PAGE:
It is simply not credible that an experienced Principal would have been unaware as of September 2009 of the fact that fraud or the deliberate falsification of documents could constitute gross misconduct. It should be noted that the October returns in 2009 were actually filed in November 2009.
(iii) The sanction recommended is disproportionate to the under-performance or misconduct alleged.
As with the previous two grounds of appeal, no submissions were advanced or evidence produced to support the asserted ground that the sanction recommended is disproportionate to the misconduct alleged. The ground of appeal is simply asserted without any apparent substantiation. The Board of Management submits that the sanction proposed is not disproportionate to the serious misconduct. The disciplinary procedures, in the section dealing with gross misconduct, state as follows:“If the investigation upholds a case of serious misconduct the normal consequence will be dismissal.” The Panel should bear in mind that the Principal’s misconduct had serious consequences for the Department of Education & Skills as follows: (a) a teacher was appointed to the school, to which the school was not entitled, (b) the school received enhanced capitation in the 2009/10 school year to which it was not entitled, (c) the Principal’s allowance was increased which in turn improved the Principal’s pensionable entitlements. These significant increases in expenditure were a direct result of the false returns made to the DES in the 2009/10 school year. Somewhat ironically, they occurred at a time when the overall education budget was being reduced and when pay and conditions of teachers were the subject of serious cuts.
In this instance, the investigation upheld a case of serious misconduct with regard to the deliberate falsification of documents. The Board submits that the sanction of dismissal was proportionate to the serious misconduct which the Board found the Principal to have committed.
The Board submits that it complied with the agreed disciplinary procedures during the course of its investigation into the serious allegations made against the Principal.
Findings and Conclusions:
The parties have agreed that the transcripts for the disciplinary hearing be admitted into evidence.
The complainant in this matter alleges he was unfairly dismissed from his employment. The dismissal followed a very lengthy disciplinary process which included an appeal hearing. The respondent states that the dismissal was fair and proportionate in all the circumstances.
S6 (1) Subject to the provisions of this section, the dismissal of an employee shall be deemed, for the purposes of this Act, to be an unfair dismissal unless, having regard to all the circumstances, there were substantial grounds justifying the dismissal.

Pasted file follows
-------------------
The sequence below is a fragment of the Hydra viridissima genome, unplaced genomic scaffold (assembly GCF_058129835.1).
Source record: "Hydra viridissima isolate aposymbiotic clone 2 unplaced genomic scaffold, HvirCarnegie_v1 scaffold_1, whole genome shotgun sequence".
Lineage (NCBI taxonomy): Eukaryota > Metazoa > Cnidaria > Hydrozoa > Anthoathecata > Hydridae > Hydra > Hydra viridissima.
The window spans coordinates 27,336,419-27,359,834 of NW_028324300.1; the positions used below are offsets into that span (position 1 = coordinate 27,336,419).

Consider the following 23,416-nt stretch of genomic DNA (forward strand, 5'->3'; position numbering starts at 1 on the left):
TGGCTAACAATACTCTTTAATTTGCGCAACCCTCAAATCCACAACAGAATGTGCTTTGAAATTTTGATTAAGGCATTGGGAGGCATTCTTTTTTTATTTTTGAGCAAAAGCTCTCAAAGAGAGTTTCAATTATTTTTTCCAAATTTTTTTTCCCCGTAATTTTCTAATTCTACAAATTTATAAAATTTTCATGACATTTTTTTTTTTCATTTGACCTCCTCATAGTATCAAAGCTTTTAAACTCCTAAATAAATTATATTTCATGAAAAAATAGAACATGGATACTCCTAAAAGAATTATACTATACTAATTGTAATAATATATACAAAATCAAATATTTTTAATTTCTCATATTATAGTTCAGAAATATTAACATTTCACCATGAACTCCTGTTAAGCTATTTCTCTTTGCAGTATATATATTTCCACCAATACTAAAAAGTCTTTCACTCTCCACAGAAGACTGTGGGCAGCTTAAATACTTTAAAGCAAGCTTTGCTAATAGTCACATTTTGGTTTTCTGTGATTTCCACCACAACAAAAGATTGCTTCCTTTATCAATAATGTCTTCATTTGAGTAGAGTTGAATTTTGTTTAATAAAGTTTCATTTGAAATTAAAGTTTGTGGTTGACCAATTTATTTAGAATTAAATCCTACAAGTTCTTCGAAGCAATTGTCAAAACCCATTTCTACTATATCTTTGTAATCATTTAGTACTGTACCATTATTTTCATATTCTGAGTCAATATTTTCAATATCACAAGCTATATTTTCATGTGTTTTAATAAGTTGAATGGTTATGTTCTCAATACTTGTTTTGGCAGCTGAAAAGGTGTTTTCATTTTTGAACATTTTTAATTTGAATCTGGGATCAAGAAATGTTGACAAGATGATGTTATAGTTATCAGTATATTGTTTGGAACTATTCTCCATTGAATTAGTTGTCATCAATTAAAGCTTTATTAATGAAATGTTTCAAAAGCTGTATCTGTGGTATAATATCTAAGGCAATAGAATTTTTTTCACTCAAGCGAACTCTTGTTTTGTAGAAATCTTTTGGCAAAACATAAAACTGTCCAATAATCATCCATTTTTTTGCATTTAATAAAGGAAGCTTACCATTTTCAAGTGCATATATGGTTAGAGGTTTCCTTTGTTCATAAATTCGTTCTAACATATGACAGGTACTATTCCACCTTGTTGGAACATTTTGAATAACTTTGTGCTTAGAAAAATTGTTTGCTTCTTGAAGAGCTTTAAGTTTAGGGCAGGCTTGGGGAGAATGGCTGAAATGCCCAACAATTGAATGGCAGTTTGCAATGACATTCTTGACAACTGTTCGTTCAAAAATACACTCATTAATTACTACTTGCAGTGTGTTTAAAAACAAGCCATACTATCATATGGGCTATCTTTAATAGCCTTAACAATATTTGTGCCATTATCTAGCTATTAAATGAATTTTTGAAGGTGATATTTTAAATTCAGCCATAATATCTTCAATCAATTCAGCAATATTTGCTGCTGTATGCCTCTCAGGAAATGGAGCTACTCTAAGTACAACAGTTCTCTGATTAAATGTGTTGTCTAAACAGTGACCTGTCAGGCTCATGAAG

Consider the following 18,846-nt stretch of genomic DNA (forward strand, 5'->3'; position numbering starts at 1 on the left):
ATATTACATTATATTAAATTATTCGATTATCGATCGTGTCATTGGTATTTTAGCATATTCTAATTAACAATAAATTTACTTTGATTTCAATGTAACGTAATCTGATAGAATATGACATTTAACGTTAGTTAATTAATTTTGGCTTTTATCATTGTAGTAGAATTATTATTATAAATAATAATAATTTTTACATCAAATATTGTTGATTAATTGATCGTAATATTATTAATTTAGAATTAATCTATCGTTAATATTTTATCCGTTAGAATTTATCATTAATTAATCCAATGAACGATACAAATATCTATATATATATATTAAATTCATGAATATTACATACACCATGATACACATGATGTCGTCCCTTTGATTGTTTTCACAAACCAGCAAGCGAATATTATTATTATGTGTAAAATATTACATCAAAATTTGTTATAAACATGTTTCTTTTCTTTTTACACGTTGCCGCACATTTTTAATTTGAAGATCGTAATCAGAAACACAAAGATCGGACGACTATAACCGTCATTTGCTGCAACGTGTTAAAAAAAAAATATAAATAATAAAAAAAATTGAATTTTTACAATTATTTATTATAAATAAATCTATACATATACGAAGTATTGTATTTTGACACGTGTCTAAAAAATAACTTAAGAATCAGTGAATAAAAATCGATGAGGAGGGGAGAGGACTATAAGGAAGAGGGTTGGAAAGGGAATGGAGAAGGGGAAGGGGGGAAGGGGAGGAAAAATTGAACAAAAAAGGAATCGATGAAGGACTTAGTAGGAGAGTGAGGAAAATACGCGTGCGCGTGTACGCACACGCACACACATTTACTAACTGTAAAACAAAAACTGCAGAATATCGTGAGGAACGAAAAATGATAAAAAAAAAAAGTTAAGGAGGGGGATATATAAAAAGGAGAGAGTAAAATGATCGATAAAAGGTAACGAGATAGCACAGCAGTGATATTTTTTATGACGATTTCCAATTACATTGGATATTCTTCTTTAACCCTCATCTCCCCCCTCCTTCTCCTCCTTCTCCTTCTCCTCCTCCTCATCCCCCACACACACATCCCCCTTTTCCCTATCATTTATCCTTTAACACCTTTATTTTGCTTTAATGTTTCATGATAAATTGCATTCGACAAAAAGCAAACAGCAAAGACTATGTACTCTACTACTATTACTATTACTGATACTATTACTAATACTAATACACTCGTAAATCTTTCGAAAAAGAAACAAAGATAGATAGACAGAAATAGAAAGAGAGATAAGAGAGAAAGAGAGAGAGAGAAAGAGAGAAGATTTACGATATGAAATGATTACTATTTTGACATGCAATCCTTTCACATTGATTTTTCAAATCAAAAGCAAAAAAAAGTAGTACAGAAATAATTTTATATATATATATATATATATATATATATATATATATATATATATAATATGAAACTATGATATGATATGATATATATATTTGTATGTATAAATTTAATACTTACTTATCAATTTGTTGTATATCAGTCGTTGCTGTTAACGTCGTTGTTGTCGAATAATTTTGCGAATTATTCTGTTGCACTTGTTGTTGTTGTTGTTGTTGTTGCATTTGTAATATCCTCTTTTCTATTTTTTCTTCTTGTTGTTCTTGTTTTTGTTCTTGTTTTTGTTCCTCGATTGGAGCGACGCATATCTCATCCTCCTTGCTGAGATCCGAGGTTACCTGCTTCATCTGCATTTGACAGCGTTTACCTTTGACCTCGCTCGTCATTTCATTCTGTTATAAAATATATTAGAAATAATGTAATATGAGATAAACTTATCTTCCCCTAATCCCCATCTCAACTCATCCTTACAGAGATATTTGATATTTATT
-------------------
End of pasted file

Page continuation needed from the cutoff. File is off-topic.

The complainant was placed on leave on the 20.01.2012 in relation to an incident involving a child in the school. This matter did not form part of the disciplinary process which led to the complainant’s dismissal. However, it is relevant in relation to the delay point relied on by the complainant. The single child incident was referred to the HSE for investigation. The Board of Management were informed on the 05.11.2012 that the department had concluded their investigation and found that essentially there was no case to answer. The Board did not write to the complainant until the 04.12.2012. In that letter, The Board did not inform the complainant of the findings in his favour. They merely informed him that they had decided to carry out their own investigation. I note that the Board did nothing to progress the matter until after the HSE had concluded their investigation. If it was the Board’s intention to carry out their own investigation, which it would seem it was, regardless of the HSE findings, they should have embarked on that task immediately. They could have withheld their findings until after the HSE had concluded their investigation. To wait until after the HSE had concluded the matter before taking any action, in circumstances were the Principal was on administrative leave, is unacceptable. I also note that the Board in fact, never carried out an investigation into the single child incident. They left that matter in limbo once they discovered the enrolment figures for 2009/2010 had been mispresented to the Department. That is not acceptable. Each allegation made against and employee by their employer should be concluded regardless of the level of seriousness in comparison to other allegations.
It was during the investigation into the single child incident that the enrolment figures issue was discovered. The Board wrote to the complainant on the 13.03.2013 setting out the allegation. The complainant’s ‘leave’ was extended. That leave was extended for two reasons, firstly to allow for the investigation into the single child incident and secondly to allow for the investigation into the 2009/2010 enrolment figures issue.
In Bank of Ireland v Reilly 2015 IEHC 241 Noonan J stated:
The suspension of an employee, whether paid or unpaid, is an extremely serious measure which can cause irreparable damage to his or her reputation and standing. It is potentially capable of constituting a significant blemish on the employee’s employment record with consequences for his or her future. As noted by Kearns J in Morgan v Trinity College, there are two types of suspension, holding and punitive. However even a holding suspension can have consequences of the kind mentioned. Inevitably speculation will arise as to the reasons for the suspension on the premise of there being no smoke without fire.
Thus, even a holding suspension ought not to be undertaken lightly and only after full consideration of the necessity for it pending a full investigation of the conduct in question. It will normally be justified if seen as necessary to prevent a repetition of the conduct complained of, interference with evidence or perhaps to protect persons at risk from such conduct. It may perhaps be necessary to protect the employer’s own business and reputation which the conduct in issue is known by those doing business with the employer. In general, it ought to be seen as a measure designed to facilitate the proper conduct of the investigation and any consequent disciplinary process.